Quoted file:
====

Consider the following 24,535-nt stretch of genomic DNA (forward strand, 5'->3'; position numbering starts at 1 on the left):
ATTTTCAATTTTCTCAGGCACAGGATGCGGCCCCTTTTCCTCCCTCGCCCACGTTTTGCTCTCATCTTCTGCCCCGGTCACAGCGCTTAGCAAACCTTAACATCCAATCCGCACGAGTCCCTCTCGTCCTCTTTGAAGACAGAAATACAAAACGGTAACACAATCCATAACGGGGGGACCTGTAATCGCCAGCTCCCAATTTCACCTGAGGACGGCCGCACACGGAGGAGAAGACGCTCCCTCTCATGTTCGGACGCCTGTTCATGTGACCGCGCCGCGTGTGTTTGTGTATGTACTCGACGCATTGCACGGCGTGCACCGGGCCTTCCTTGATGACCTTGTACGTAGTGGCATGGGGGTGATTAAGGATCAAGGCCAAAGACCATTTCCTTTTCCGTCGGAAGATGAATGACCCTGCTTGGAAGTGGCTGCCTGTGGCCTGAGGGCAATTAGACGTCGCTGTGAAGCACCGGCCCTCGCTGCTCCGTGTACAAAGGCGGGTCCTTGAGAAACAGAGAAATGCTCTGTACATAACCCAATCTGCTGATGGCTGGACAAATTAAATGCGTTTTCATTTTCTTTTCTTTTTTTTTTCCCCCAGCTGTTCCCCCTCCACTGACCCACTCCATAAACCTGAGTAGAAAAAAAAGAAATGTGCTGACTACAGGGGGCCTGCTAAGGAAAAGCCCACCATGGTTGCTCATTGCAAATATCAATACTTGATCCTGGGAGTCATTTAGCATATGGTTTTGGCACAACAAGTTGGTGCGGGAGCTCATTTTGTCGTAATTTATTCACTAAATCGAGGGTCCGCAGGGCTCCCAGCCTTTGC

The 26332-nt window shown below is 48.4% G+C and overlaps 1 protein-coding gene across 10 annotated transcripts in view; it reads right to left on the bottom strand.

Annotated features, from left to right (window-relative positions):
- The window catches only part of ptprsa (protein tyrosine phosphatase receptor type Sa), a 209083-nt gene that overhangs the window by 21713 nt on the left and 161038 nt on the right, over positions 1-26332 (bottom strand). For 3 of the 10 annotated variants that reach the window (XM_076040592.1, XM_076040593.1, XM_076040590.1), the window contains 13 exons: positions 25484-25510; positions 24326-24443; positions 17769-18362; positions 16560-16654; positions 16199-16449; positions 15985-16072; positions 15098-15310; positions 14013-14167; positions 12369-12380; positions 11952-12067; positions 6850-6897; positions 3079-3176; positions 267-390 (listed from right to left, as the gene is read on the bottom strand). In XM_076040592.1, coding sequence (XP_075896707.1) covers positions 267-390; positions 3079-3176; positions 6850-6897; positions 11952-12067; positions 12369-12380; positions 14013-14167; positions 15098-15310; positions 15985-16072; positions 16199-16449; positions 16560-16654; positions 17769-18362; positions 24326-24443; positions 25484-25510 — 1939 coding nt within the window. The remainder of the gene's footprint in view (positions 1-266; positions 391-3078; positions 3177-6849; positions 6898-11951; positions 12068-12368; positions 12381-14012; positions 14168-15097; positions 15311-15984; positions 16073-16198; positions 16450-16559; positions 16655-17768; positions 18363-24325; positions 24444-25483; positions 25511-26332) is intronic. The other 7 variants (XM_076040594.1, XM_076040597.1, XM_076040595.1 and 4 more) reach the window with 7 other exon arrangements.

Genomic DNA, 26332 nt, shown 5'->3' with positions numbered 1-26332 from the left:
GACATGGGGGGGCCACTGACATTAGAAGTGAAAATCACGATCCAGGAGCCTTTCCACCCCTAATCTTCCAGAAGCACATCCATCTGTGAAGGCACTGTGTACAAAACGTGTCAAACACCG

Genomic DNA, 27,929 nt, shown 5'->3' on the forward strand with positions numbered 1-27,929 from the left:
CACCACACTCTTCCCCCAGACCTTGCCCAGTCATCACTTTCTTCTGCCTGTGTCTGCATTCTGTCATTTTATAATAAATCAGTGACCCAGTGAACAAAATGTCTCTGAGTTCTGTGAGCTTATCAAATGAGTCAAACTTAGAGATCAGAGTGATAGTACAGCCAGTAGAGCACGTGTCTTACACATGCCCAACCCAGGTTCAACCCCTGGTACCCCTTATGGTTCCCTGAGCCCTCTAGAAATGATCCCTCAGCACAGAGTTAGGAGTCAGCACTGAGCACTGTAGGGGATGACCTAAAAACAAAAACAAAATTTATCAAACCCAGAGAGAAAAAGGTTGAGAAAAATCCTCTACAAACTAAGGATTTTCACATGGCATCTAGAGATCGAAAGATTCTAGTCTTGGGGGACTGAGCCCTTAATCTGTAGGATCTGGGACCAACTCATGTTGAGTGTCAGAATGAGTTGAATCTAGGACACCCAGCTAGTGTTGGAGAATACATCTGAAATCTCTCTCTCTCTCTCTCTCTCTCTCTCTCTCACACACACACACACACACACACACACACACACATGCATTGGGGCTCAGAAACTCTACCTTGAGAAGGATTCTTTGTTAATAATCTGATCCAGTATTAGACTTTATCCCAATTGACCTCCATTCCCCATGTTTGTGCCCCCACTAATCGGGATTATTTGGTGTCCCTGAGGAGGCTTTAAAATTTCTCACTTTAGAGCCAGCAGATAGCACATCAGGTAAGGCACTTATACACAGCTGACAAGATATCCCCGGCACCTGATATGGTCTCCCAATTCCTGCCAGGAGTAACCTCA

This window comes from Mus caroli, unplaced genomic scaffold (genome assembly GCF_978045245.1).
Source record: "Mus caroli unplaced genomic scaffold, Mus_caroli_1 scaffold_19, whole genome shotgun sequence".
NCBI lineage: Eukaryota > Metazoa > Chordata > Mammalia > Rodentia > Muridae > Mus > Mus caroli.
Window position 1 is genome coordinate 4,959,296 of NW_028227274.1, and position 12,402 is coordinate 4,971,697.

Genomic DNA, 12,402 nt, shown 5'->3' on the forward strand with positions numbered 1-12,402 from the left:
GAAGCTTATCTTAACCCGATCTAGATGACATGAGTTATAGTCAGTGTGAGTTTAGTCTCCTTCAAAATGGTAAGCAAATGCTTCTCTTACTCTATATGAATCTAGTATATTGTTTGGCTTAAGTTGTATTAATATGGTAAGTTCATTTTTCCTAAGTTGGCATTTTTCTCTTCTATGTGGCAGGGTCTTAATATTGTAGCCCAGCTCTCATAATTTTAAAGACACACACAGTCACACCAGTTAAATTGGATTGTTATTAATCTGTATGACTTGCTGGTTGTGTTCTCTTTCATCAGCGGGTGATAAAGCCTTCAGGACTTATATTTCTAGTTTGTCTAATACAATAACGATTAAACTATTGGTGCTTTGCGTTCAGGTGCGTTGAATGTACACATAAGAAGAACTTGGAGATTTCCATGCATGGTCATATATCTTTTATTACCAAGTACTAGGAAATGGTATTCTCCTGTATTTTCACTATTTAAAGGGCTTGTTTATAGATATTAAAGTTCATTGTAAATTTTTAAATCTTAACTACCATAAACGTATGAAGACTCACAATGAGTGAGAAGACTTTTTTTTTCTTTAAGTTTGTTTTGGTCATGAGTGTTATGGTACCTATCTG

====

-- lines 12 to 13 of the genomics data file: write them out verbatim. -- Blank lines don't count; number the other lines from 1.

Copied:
NCBI lineage: Eukaryota > Metazoa > Chordata > Mammalia > Rodentia > Muridae > Mus > Mus caroli.
Window position 1 is genome coordinate 4,959,296 of NW_028227274.1, and position 12,402 is coordinate 4,971,697.